Contact an instructor at the beginning of the semester if you have a disability that might interfere with your ability to participate in class, submit assignments, or take exams.
All projects in this course are to be done by your own group and in accordance with the College of Engineering Honor Code. Violation will result in a zero on the project in question and initiation of the formal procedures of the Engineering Honor Council.
At the same time, we encourage students to help each other learn the course material. As in most courses, there is a boundary separating these two situations. You may give or receive help on concepts covered in lecture or lab and on the specifics of C++ syntax. You may consult with other students to help you understand the project specification (i.e., the problem definition). However, you may not collaborate in any way when constructing your solution--the solution to the project must be generated by your group working alone. Any misrepresentation of another person's work as your own is unacceptable and is a violation of the honor code. You are not allowed to work out the programming details of the problems with anyone or to collaborate to the extent that your programs are identifiably similar. You are not allowed to look at or in any way derive advantage from solutions or code that you did not write. If you worked on the projects in the past (e.g., if you are repeating EECS 482), you are not allowed to re-use code that your group wrote from the prior semester.
If you have any questions as to what constitutes unacceptable collaboration, please talk with an instructor. You are expected to take reasonable precautions to protect your work. You may not post your work in a publically accessible location, such as public code repositories. Don't let other students borrow your account or computer; don't leave your program in a publicly accessible directory; and don't discard printouts in a public place.
The most common reason for doing poorly on the projects is starting them late. You will be given plenty of time to complete each project. However, if you wait until the last minute to start, you may not be able to finish. Start early, and plan to have it finished a few days ahead of the due date. Expect to spend more time debugging the code than you did writing it.
The most common reason for spending too much time on a project is coding before thinking through the entire project. Resist the urge to start writing code as your first step; you are likely to code yourself into a corner. Meet with your group and plan out the architecture of your solution. Expect to revise this architecture several times before settling on a plan. Read the project description carefully, and list the behaviors the specifications require of your solution. The more you think through and understand what needs to be programmed before you write code, the better. Design your project with independently and incrementally testable subsystems rather than saving all testing for the end. Assign one project member as the Testing Czar; that member's job is to see how he or she can break the group's solution with the simplest possible test. Another common reason for spending too much time on a project is debugging by trying things at random, just to see if they work. If you find a workaround without understanding why it fixes the problem, you may be masking the problem rather than fixing it, and it will probably cause more problems later and be harder to fix. If you find yourself in this position, step away from the computer and think about what is happening, or come see an instructor in office hours.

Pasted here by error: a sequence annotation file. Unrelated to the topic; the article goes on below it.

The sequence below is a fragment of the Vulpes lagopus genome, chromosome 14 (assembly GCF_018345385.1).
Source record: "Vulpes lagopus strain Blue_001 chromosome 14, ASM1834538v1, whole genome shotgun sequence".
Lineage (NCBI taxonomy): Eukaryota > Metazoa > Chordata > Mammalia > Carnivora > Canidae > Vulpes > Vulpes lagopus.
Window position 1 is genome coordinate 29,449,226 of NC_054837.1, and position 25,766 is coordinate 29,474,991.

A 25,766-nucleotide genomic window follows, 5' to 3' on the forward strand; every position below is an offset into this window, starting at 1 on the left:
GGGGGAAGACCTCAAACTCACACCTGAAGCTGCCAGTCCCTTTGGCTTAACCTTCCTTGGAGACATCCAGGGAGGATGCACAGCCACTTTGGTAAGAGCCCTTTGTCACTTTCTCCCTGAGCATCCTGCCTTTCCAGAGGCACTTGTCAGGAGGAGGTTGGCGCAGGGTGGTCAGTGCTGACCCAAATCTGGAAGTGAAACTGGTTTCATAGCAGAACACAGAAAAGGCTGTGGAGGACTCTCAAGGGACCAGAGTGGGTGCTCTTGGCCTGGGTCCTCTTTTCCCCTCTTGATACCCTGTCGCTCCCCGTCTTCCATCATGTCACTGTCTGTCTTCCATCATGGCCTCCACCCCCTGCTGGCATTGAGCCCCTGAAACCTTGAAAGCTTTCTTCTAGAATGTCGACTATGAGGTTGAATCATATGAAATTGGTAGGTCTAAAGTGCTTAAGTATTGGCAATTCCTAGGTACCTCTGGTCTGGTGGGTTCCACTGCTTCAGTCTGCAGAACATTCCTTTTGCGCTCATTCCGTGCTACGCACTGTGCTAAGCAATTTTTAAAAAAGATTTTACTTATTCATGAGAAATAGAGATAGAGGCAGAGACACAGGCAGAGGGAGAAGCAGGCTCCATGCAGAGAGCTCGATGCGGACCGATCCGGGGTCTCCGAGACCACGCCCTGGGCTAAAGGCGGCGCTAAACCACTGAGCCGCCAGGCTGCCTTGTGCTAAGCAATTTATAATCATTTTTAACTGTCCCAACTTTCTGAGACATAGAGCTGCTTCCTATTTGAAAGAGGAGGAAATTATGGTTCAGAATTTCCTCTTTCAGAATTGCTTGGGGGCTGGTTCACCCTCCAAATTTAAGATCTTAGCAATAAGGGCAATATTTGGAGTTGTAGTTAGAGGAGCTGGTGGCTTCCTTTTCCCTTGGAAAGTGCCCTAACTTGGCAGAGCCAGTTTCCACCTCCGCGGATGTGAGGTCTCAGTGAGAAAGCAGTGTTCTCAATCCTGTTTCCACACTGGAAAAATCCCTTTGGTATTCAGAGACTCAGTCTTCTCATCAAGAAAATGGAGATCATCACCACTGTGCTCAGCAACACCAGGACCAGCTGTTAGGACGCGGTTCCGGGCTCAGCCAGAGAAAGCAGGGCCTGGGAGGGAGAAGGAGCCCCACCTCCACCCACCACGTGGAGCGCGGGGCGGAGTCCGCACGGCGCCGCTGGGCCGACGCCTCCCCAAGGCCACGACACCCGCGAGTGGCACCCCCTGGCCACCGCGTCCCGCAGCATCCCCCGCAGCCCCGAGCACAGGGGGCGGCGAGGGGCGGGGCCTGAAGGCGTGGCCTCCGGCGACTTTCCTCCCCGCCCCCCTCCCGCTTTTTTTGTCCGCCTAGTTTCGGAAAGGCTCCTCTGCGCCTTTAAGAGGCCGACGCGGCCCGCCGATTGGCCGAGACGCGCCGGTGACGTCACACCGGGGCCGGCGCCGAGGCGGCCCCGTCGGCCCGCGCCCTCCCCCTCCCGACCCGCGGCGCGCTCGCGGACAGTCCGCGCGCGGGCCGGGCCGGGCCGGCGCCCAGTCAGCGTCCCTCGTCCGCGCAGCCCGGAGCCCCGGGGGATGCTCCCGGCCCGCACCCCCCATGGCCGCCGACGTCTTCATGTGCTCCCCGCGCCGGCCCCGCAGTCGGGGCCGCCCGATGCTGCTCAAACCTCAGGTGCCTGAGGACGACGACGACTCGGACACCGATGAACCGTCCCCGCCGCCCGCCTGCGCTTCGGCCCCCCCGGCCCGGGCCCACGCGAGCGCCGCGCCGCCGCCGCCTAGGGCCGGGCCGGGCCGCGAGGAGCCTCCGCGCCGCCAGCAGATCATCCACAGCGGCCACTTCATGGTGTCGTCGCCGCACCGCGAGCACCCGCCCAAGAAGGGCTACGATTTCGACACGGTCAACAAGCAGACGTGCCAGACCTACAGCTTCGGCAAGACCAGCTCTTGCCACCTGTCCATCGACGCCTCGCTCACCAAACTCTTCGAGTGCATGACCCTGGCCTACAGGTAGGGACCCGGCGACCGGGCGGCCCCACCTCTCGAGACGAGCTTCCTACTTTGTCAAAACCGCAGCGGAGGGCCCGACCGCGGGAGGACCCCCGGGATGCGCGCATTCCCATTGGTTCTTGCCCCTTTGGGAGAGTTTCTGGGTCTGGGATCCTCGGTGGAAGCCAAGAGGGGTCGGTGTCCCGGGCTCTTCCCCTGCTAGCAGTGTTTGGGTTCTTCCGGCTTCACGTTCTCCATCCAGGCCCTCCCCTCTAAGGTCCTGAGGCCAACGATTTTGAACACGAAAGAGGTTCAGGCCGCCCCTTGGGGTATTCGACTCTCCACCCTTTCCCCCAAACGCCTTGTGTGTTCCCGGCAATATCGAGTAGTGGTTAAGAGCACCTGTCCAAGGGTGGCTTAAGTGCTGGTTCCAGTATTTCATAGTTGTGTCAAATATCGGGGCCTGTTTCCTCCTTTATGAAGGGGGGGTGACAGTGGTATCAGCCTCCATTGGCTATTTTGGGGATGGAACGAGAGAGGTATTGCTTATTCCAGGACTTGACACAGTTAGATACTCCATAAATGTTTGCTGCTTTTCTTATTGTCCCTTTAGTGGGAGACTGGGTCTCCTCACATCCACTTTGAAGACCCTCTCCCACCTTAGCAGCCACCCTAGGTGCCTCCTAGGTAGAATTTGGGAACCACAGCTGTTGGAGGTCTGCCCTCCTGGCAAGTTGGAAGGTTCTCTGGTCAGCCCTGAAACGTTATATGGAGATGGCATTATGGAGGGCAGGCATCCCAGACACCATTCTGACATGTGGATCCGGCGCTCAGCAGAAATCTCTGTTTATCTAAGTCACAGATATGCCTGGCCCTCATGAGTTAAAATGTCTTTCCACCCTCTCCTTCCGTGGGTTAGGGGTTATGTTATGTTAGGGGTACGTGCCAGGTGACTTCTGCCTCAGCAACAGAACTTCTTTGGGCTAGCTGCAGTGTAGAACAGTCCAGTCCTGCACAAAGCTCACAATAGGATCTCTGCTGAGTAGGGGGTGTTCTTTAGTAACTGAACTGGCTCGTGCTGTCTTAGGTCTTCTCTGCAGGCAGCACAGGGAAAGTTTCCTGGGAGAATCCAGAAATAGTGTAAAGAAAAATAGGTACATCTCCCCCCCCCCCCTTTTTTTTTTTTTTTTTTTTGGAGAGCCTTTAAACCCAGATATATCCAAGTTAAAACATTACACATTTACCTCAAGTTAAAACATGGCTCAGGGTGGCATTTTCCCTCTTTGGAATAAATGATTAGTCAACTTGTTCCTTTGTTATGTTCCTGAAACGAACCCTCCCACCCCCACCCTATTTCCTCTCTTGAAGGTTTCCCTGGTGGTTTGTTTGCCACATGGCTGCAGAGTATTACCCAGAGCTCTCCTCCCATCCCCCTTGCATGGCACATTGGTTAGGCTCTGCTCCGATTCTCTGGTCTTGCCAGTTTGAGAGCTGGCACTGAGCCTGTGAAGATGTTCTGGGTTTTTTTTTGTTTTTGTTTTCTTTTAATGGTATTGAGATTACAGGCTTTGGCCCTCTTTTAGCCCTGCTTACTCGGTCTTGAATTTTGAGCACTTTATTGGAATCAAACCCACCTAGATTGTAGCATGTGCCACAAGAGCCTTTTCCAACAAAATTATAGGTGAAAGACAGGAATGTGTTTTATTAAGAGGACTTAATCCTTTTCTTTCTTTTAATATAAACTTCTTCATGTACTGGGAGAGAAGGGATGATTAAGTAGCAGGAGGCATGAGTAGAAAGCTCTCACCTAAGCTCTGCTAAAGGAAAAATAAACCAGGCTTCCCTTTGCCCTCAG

There are many sources of help on which you can draw. Most questions can be submitted to the teaching staff and your fellow classmates via the discussion forum. These will typically be answered within the day, often more quickly during working hours. However, some types of questions cannot be answered without seeing your project. If you have detailed questions about your program, speak to an instructor during office hours. Students are also encouraged to help one another on the course concepts (but not the implementation of the projects). One of the best ways for you to make sure that you understand a concept is to explain it to someone else. Keep in mind, however, that you should not expect anyone else to do any part of your project for you. The project that you turn in must be your own.
Many computing sites have consultants who are available to help you. They can often help with questions about the computers, printers, and installed software (e.g., Unix, AFS, e-mail). However, they probably will not be able to help you with questions about operating systems, C++, or specific errors in your program.
There will be two exams during the semester: a midterm exam (6:30-8:30 pm on Feb 20) and the final exam (7-9 pm on Apr 23). You are expected to take both exams at the scheduled times.
If you miss an exam for reasons other than a documented medical or personal emergency, you will receive a zero for that exam. If you anticipate a conflict with an exam time, talk to the instructor at least one month before the exam date. Exam dates are given at the beginning of the semester so you can avoid scheduling job interviews or other commitments on those days. Outside commitments are not considered a valid reason for missing an exam.
You are expected to attend lecture regularly and to be at your lab section weekly. Lab sections will typically involve active participation via group and individual exercises, question-and-answer sessions, or discussions.
Final grades will be based on the total points earned on the projects and exams. You must average a passing grade on the exams to receive a passing grade for the class. Factors such as class participation may be used to adjust your final grade, especially if it falls on a borderline. The tentative point breakdown is:
Project 1: 3%
Project 2: 15%
Project 3: 15%
Project 4: 15%
Midterm exam: 26%
Final exam: 26%
You may use any x86-64 PC that runs RHEL Linux 7 and g++ (version 4.8.5). We recommend you use the computers in the CAEN labs or Duderstadt Center, either directly or by logging in from another computer.